The science behind matcha powder: How healthy is it, really?
Matcha tea. Matcha lattes and smoothies. Matcha muffins. From trendy wellness blogs to health clubs to your local grocer, it seems this matcha craze can be found just about everywhere.
Although matcha has been around for nearly 1,000 years, it experienced a surprising surge in popularity around 2013 — and its presence continues to grow. While it’s unclear what caused this sudden interest in matcha, some speculate that its picture-perfect bright green color may be responsible for its appeal on social media.
But what is matcha? And where did it come from? Is it good for you? Does it taste good? So many questions and so little time, so let’s dive in.
What is matcha (and why is it so green)?
First introduced more than 900 years ago and touted for its stress-reducing effects, matcha (pronounced MA-cha) is a powder made from the leaves of the camellia sinensis plant (which is, in fact, the plant from which all teas originate). More specifically, the leaves used for matcha are the Japanese-grown samidori, okumidori, and yabukita variety. Once ready for harvest, the leaves are destemmed and deveined and the resulting tencha leaves are then ground into a fine powder called matcha (which means “ground tea”).
Perhaps more important than the variety of leaf used is the way the leaves are grown. About three weeks before harvest, the plants are covered to block almost 90 percent of sunlight. This process increases the amount of chlorophyll and amino acids produced by the plant, and therefore is responsible for the characteristically bright green color and umami flavor of matcha powder.
Is matcha tea good for you?
Maybe. Let me explain what I mean.
For starters, the nutrients in matcha tea is very concentrated, meaning you get a lot of bang for your buck. You can think of matcha tea as more concentrated form of Japanese green tea. Research suggests several potential health benefits of drinking green tea, including:
- Cancer prevention
- Lower cholesterol
- Reduced risk of stroke and heart disease
- Weight loss
- Improved cognitive function
For you coffee lovers, matcha connoisseurs report that the high nutrient content of the beverage causes a more steady release of caffeine as compared to coffee, which may result in less of a “crash.”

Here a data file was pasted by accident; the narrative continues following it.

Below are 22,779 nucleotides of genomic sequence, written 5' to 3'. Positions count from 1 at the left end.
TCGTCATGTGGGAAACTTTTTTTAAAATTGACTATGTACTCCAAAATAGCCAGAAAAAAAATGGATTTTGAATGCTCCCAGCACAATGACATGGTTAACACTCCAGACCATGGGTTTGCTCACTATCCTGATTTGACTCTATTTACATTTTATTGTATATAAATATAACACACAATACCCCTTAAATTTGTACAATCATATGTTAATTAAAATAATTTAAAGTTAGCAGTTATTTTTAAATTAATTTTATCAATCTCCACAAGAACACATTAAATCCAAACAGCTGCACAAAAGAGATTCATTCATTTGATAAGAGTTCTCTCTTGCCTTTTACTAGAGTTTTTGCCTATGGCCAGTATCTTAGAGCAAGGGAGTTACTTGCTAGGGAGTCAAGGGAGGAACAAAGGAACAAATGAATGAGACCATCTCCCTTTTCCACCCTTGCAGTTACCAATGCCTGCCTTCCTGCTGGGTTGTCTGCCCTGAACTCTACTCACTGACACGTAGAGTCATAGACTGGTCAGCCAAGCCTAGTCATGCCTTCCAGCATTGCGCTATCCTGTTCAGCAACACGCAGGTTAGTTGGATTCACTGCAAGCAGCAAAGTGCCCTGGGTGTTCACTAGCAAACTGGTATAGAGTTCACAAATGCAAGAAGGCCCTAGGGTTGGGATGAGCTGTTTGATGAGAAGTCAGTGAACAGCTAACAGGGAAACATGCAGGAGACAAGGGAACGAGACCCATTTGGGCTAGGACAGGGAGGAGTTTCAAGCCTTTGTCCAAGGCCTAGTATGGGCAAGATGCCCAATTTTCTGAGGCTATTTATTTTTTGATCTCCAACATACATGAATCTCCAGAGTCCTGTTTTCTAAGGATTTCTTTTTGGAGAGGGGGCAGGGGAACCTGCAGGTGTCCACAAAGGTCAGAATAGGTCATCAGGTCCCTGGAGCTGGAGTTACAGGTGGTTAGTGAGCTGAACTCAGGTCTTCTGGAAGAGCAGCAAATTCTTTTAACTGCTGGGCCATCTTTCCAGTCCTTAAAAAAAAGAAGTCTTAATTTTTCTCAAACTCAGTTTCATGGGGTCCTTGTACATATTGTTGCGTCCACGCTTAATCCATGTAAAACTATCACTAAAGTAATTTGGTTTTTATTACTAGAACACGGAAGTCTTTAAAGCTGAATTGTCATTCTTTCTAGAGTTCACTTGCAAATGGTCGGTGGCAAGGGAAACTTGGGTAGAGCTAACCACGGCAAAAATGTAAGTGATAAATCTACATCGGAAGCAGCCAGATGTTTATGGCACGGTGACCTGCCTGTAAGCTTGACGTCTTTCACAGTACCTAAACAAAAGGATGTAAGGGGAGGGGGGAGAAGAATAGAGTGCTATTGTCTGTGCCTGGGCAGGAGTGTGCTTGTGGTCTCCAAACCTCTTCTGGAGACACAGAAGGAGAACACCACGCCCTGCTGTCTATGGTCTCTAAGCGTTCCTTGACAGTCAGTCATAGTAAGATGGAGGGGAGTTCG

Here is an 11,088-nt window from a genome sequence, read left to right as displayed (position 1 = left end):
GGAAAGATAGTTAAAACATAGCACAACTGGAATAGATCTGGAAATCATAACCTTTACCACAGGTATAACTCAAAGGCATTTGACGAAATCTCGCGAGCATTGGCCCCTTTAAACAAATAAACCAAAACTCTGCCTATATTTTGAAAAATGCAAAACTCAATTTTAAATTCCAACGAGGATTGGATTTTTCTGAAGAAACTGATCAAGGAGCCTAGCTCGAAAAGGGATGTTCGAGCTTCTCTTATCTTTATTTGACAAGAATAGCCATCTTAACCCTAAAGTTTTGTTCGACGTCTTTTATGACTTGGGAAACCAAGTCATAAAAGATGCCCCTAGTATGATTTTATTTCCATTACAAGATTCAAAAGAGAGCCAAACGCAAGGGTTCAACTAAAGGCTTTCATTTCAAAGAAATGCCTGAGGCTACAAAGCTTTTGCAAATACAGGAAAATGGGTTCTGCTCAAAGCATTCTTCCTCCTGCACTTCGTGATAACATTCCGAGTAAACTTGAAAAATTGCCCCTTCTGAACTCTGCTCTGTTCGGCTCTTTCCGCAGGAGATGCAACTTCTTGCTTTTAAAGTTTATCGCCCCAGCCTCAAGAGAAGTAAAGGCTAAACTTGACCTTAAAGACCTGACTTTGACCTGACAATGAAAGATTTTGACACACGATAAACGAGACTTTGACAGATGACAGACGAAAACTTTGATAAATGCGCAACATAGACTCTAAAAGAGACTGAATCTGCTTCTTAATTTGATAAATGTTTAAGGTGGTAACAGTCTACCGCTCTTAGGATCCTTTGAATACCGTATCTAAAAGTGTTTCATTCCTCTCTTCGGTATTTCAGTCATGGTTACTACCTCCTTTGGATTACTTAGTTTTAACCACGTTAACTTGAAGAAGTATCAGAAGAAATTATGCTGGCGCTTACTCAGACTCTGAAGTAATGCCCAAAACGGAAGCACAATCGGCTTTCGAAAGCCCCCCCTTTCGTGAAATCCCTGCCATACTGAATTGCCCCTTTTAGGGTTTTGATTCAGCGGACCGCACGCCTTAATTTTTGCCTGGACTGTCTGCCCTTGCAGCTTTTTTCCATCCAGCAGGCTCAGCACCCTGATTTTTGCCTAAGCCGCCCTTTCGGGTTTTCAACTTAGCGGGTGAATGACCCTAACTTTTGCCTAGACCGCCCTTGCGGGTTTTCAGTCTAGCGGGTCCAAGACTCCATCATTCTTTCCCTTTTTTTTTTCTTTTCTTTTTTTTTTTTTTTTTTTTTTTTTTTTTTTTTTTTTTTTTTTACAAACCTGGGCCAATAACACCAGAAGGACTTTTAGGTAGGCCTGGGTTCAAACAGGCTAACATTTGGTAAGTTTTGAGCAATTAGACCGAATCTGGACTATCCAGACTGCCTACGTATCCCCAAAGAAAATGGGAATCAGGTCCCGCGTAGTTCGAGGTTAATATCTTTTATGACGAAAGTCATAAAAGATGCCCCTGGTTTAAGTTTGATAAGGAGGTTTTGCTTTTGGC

Matcha tea, in particular, contains roughly 70 mg of caffeine and 20 mg of an amino acid called L-theanine per typical 8oz serving, compared to 25 mg of caffeine and 8 mg of L-theanine in green tea. Both of these drinks come from the same type of plant, but because matcha uses the youngest leaves and is more heavily concentrated than green tea, it will inherently have more nutrients as a result of how it’s processed. We must also consider that matcha tea calls for the powder to be directly mixed in, whereas green tea requires the leaves to be steeped. A direct result of mixing in the powder is that you will consume a larger amount of amino acids and antioxidants than you would with green tea.
So, does that mean matcha is healthy?
The appropriate answer is that it’s not necessarily “unhealthy” for you — at least, no studies have proven so. But in fact, there’s not much research
For you coffee lovers, matcha connoisseurs report that the high nutrient content of the beverage causes a more steady release of caffeine as compared to coffee, which may result in less of a “crash.” However, this might simply be due to the fact that matcha contains about half the amount of caffeine in your standard corner coffee shop brew. So, perhaps this is simply a dose-response relationship.
Related: Is coffee good for your heart?
Here’s my two cents: Although the science isn’t there yet, consuming matcha doesn’t appear to be harmful and could potentially be good for you.
5 creative ways to give matcha a try
Traditionally (and most recognizably), matcha is whisked into hot water to create a frothy tea drink. This matcha tea is said to have a bitter, umami-like flavor thanks to the high concentration of amino acids. And, since matcha powder doesn’t fully dissolve in water, the matcha will actually settle to the bottom of your bowl as it sits. (Yes, I said bowl. This is the traditional way of serving matcha tea).
As you might expect, western civilization has decided that these properties aren’t the most appealing. Hence, your favorite coffee shop will most likely serve matcha in latte form mixed with milk and quite possibly a spoonful or two of sugar (which may or may not cloud your personal definition of “healthy”). So, as with all beverages you order, pay attention to the hidden sugar content and order unsweetened if possible.
You might also try your hand at using matcha in some of your favorite foods. Many matcha-savvy blogs suggest creative ways to try your hand with matcha.
Here are some ideas to get you started:
- Add it to baked goods in place of a small portion of flour
- Mix it into your oatmeal
- Add it to smoothies or lattes
- Use matcha noodles in soups
- Sprinkle it on popcorn
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